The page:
How to write about blood

“Basic laws of physics: how to lodge a hook in your head. Treble means three. Simple motions. Hold, run, cast. You tell the story for show now, choosing words carefully, measuring impact, showing ownership of memory. I can tell it too, that is the subtext of what you’re saying. But you’re not trying to compete. You are sharing. This is our memory. You should have some say in its resurrection.”

This essay is about blood, literally: brother and sister and other. It is the hardest thing I’ve ever written. I’m grateful to Rappahannock Review for giving it a home, especially among so much fantastic talent (Brian Oliu and BJ Hollars, to name a mere few).

Read “Of Blood” in Rappahannock Review here.

 

What it’s like to learn you’re semi-deaf

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“It’s like being underwater: the loudest thing you hear are your thoughts. Voices are garbled syllables with distorted time signals, they are far off and distant. It is easy to ignore, easy to give in to the indulgence of living in one’s own head. This is what it’s like to be semi-deaf, to be increasingly deaf.”

— You can read my essay on FANZINE, as part of their incredible Body Maps series.

It’s Important To Talk About Monica Lewinsky. Here’s Why.

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The public assessment of Monica Lewinsky post-affair, post-scandal, post-blue dress and beret seemed to fall squarely in two camps: that she was was a slut – a bad girl looking for a good time, or she was an impressionable little girl who was preyed upon, taken advantage of by a man in a position of considerable power.

>> My latest piece about Lewinsky (and “power relationships,” and double standards) is up now.

FRESH INK: “On Buying a Knife”

“How do you tell someone their behavior is objectifying, reducing and dehumanizing? That it makes you uncomfortable and afraid? And the bigger question: why are we concerned about the appropriate way to address unwarranted, inappropriate behavior?”

I wrestle with the very real, very unwanted threat of sexual harassment in public in this piece, up now at Luna Luna Mag.

How to be a better person in 2014

DISCLAIMER: This post is in no way, shape or form written by an expert, nor does it contain any secret keys to life. (Sorry.) Instead, it was written by a very faulty human who has some self-awareness and a sincere desire to humbly move forward and become a better person.

By now, you’ve probably already made your list of resolutions and broken half of them (or, if you were more realistic, made one and are still going strong). This is kind of my list, if you want to call it that, because while making resolutions and setting goals is sort of my bread and butter, public pronouncements of such things scream “I am AN ADULT!” and if I’m being completely honest with you, I am still wading into this weird country called “adulthood” with extreme trepidation.

But I admit: I DO love reading the goal-setting lists of anyone, whether they appear to be well-polished individuals who have their shit totally together or a teenager on Tumblr who posts, “note to self: stop doing dumb shit.” They’re always inspiring. I am always the last person to do this because I find it so hard. I don’t understand how anyone, fresh off the insanity of holidays and travel and trying to get back into/out of the work grind, can manage to fit in a self-help plan/life overhaul before January 1. (Major props to you.) But I can only do what I can do, which is take the better part (read: almost all) of January to reflect on the past year and think about the possibilities of the new one.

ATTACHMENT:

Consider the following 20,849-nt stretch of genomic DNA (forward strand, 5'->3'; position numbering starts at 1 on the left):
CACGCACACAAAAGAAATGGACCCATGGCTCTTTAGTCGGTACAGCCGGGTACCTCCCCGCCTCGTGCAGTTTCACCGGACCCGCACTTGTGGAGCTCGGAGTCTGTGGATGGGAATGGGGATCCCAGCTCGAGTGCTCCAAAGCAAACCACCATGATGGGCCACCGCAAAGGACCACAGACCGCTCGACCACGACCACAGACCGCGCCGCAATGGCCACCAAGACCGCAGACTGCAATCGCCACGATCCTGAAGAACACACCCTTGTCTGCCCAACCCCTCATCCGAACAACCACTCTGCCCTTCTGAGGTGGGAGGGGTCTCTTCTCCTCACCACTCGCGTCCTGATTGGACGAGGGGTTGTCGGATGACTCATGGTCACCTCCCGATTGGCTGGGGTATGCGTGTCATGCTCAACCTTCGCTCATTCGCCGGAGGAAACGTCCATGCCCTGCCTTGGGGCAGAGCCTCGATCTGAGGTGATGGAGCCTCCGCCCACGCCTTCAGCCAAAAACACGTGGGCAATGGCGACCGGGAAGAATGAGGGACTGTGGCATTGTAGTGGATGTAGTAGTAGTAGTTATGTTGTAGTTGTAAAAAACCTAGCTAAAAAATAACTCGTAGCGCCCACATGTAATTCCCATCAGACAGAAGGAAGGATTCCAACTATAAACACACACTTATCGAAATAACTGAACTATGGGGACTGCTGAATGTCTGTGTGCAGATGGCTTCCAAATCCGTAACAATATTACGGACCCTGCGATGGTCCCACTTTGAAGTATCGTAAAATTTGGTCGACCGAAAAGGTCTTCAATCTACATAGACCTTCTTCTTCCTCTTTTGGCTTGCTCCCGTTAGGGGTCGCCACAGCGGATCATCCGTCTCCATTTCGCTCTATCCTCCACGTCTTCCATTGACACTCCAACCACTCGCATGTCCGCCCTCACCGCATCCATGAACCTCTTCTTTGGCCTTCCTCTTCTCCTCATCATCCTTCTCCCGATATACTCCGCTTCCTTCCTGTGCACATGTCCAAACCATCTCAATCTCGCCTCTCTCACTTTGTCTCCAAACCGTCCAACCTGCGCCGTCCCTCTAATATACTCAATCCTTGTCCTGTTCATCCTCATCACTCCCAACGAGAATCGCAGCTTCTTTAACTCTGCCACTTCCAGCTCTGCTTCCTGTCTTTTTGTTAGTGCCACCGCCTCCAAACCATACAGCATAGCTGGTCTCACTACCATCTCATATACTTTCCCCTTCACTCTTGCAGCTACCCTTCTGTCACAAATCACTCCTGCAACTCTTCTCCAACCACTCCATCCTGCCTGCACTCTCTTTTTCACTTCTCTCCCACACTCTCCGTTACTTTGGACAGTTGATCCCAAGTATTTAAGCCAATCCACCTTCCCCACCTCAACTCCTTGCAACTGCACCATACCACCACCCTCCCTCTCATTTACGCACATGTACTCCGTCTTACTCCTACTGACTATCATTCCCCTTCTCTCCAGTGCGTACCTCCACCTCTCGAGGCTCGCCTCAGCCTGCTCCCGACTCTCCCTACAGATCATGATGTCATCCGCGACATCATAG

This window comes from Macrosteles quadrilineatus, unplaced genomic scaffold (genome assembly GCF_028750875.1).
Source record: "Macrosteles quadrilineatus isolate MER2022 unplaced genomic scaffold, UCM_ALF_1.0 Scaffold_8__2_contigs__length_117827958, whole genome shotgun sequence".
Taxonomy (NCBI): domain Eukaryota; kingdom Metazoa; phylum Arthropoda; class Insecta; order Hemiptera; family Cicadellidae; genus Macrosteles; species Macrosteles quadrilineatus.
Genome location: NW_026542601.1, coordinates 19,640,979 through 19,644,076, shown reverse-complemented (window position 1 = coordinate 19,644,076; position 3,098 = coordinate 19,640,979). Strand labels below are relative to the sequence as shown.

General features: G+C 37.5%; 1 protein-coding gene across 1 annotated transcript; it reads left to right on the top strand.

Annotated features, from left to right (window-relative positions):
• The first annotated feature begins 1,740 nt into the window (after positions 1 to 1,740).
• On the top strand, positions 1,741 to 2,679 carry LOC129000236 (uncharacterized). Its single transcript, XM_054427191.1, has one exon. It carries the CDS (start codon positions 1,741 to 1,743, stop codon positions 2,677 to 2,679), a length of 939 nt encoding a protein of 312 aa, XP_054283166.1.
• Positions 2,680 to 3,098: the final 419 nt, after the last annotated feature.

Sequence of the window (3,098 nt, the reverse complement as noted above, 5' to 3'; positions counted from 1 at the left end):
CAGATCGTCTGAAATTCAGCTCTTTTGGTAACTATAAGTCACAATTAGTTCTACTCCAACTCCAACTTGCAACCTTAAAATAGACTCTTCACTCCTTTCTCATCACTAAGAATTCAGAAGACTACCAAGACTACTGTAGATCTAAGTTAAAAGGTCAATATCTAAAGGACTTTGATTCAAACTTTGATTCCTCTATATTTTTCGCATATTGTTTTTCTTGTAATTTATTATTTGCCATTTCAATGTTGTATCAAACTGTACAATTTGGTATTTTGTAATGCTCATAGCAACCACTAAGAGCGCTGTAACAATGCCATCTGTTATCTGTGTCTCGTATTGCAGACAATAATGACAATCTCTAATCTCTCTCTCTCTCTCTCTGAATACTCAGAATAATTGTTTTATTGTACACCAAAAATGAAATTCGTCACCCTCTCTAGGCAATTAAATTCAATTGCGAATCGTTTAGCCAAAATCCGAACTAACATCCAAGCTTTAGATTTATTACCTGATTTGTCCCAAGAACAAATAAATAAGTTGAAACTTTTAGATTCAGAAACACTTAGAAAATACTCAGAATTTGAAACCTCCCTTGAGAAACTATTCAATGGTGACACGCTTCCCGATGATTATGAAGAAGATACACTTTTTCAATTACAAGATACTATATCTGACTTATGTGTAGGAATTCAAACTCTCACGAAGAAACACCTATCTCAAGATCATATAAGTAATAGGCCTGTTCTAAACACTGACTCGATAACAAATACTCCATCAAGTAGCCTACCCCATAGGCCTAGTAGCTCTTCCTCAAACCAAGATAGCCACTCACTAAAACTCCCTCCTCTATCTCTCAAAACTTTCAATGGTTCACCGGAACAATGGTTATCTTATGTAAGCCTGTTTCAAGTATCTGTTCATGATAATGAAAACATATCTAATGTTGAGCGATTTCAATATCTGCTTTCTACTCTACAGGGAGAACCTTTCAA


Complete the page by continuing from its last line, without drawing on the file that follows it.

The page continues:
I’ve been reading The Happiness Project by Gretchin Rubin and Lean In by Sheryl Sandberg, both inspirational self-help books (I use that term loosely) that don’t initially seem that similar, but the more I read, the more overlapping truths and themes emerge. I realize this could entirely be a result of reading the two together which has been an intellectually stimulating experience — my my brain working to find the context of one in the other and managing to synthesize both. (But really: both advocate knowledge and learning more, being  more culturally/socially and self-aware, and how to use that info to make better, more informed decisions that benefit YOU.)

In The Happiness Project, Rubin creates a list of “Rules for Adulthood” at the outset of her project. This is a list of basic principles that underpins the specific “areas of improvement” she’s targeted, and it also just seems to be a good way to start thinking about how to be a better person. I’ve reflected on my past year and identified some of the areas where I struggled and where I should aim to improve, as well as looked forward and imagined what my best life would be like. I think it’s wonderful to make resolutions and all, but if you don’t realistically take a look at what you’re like and where you’re at, the resolutions may not really be in alignment with your best interests. (Not that I’m an expert, but I AM a realist.)

I figured I’d share my own Rules for Adulthood for 2014. Some are lifted from Rubin’s list because it’s so damn good. Others are mine.

RULES FOR ADULTHOOD

1.) Don’t get tunnel vision.

2.) Take a nap.

3.) Don’t take it personally.

4.) Learn something from everyone.

5.) Think balance.

6.) Always ask.

7.) Be nice.

8.) Small, regular things mean more than occasional showy things.

9.) Live in the now.

10.) Make things with your heart, your brain, and your hands.

11.) Speak up.

12.) Write.

13.) Do you.

(If you want to start your own Happiness Project, Rubin’s website has a good resource for it here.)